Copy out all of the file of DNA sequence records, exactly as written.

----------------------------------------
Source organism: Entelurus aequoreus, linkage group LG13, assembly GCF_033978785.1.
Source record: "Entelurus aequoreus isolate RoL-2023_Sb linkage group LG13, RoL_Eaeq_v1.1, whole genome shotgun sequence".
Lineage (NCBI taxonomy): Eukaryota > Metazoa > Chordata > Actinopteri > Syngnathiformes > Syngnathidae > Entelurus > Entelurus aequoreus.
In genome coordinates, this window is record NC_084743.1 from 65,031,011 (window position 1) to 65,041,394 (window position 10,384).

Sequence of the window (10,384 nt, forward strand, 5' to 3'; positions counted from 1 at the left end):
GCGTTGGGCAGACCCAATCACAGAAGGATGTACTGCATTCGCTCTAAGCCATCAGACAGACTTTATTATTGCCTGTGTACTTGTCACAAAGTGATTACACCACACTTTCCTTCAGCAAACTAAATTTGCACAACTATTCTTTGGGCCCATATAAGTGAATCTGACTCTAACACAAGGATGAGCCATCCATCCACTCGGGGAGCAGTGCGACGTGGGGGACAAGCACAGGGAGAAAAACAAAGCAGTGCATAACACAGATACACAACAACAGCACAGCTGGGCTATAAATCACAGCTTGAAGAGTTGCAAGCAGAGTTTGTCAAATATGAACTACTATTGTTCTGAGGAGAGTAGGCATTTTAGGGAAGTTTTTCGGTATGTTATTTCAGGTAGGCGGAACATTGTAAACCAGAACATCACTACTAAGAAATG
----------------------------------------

Source organism: Entelurus aequoreus, linkage group LG13, assembly GCF_033978785.1.
Source record: "Entelurus aequoreus isolate RoL-2023_Sb linkage group LG13, RoL_Eaeq_v1.1, whole genome shotgun sequence".
Lineage (NCBI taxonomy): Eukaryota > Metazoa > Chordata > Actinopteri > Syngnathiformes > Syngnathidae > Entelurus > Entelurus aequoreus.
In genome coordinates, this window is record NC_084743.1 from 65,031,011 (window position 1) to 65,041,394 (window position 10,384).

Sequence of the window (10,384 nt, forward strand, 5' to 3'; positions counted from 1 at the left end):
GCGTTGGGCAGACCCAATCACAGAAGGATGTACTGCATTCGCTCTAAGCCATCAGACAGACTTTATTATTGCCTGTGTACTTGTCACAAAGTGATTACACCACACTTTCCTTCAGCAAACTAAATTTGCACAACTATTCTTTGGGCCCATATAAGTGAATCTGACTCTAACACAAGGATGAGCCATCCATCCACTCGGGGAGCAGTGCGACGTGGGGGACAAGCACAGGGAGAAAAACAAAGCAGTGCATAACACAGATACACAACAACAGCACAGCTGGGCTATAAATCACAGCTTGAAGAGTTGCAAGCAGAGTTTGTCAAATATGAACTACTATTGTTCTGAGGAGAGTAGGCATTTTAGGGAAGTTTTTCGGTATGTTATTTCAGGTAGGCGGAACATTGTAAACCAGAACATCACTACTAAGAAATG